New president of Metropolitan Republican Club had invited Proud Boys to New York
Newly-elected Manhattan GOP president Ian Walsh Reilly stands in front of the Metropolitan Club (left, via Twitter) and former Proud Boys leader Gavin McInnes (right, via screengrab).

The GOP member who invited Proud Boys founder Gavin McInnes to New York City has won the presidency of the Metropolitan Republican Club.


Manhattan GOP congratulated member Ian Walsh Reilly, a young Republican associated with pro-Trump groups like Turning Point USA, after an election for the presidency on Wednesday.

Before the election was called for Reilly, reporter Zack Fink pointed out that the official was the person who invited McInnes to the Manhattan GOP's Metropolitan Club to give a speech — in which he "reenacted the assassination of Japanese socialist leader Otoya Yamaguchi on the anniversary of his death," the Spectator reported last year — the night that the Proud Boys engaged in a street brawl with anti-fascist protesters that resulted in multiple injuries and subsequent arrests.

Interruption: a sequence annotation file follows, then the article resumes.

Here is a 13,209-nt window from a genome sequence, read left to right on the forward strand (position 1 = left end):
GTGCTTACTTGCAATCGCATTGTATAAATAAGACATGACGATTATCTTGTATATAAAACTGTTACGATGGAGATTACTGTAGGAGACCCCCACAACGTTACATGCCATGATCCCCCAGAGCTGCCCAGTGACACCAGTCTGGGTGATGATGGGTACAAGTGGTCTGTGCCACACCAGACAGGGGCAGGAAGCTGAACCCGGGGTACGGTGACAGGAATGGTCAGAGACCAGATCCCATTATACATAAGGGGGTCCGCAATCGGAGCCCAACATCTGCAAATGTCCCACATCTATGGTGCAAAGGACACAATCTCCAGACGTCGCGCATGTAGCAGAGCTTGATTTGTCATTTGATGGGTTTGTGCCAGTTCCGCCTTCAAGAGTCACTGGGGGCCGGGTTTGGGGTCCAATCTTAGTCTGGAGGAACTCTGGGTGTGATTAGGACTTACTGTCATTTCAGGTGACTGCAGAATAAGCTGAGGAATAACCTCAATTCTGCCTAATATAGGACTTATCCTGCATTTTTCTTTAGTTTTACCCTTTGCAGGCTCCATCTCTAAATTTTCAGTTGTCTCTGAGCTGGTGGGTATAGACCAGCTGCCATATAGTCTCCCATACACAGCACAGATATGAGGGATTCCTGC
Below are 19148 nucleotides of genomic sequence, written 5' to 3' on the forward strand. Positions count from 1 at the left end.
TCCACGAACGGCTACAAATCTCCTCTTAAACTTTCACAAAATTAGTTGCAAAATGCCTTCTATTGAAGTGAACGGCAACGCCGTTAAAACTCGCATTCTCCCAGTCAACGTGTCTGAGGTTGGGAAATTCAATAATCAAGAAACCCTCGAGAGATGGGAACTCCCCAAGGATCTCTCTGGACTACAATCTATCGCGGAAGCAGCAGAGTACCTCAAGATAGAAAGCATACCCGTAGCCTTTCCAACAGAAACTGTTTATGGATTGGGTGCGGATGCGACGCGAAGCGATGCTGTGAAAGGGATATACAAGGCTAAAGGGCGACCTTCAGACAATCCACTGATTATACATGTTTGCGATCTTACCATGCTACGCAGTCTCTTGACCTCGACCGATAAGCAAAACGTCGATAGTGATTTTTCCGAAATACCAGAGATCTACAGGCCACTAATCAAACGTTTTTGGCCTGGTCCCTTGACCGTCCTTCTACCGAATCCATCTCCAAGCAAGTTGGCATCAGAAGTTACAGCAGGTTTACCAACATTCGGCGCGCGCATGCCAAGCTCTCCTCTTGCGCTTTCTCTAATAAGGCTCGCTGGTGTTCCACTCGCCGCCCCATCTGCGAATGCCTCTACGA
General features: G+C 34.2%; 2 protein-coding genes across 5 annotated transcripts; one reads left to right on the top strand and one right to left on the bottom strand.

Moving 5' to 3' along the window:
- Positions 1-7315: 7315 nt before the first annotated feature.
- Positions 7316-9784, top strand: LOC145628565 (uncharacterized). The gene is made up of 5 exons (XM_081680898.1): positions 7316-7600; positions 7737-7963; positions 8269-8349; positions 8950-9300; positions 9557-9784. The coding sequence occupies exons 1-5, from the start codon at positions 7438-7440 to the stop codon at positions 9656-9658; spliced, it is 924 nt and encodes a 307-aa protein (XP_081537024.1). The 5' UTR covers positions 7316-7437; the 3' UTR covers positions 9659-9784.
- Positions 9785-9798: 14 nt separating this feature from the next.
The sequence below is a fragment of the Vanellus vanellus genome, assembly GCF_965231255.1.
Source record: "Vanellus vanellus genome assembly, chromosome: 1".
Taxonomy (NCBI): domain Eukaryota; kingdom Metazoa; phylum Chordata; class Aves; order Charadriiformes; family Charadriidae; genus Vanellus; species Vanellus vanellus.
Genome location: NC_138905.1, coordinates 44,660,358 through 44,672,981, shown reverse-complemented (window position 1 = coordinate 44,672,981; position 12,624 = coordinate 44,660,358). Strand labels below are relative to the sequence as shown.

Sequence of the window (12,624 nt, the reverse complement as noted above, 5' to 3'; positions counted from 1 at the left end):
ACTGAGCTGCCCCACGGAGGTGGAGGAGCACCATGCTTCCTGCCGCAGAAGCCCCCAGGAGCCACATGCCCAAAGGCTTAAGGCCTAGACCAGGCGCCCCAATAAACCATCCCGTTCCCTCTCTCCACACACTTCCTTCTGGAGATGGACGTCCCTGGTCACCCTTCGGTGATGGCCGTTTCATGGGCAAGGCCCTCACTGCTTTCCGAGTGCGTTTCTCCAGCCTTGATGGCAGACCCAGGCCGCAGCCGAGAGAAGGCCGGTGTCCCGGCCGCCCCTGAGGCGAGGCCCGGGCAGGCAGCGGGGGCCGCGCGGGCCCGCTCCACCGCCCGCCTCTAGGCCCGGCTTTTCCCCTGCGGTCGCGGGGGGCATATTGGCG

New York City Councilman Mark Levine pointed out that "the Trumpian takeover of the GOP is now so complete that an alt-right apologist for the bigoted Proud Boys just won the presidency of a Republican club in.... Manhattan."

Ahead of the election, the New York Times reported that Reilly was in a power struggle with the more traditional wing at the century-old Metropolitan Club — and was backed by disgraced alt-right provocateur Milo Yiannopoulos.

In a December post on his campaign profile page, Reilly claimed he wanted to reinstate Trumpism at the Metropolitan Club.

"After being driven from power in 2016," then-candidate Reilly wrote, "the anti-Trump forces of the Republican Establishment are reasserting themselves and plotting a takeover of the Metropolitan Republican Club.”

“It’s a larger example of what’s happening to the party nationally,” William F.B. O’Reilly, a political consultant and former Manhattan GOP president, told the Times. “If it can infect the Metropolitan Republican Club, it is now complete in its infection.”

(Correction: A previous version of this article incorrectly stated that Ian Walsh Reilly would become the new president of the Manhattan Republican Party.)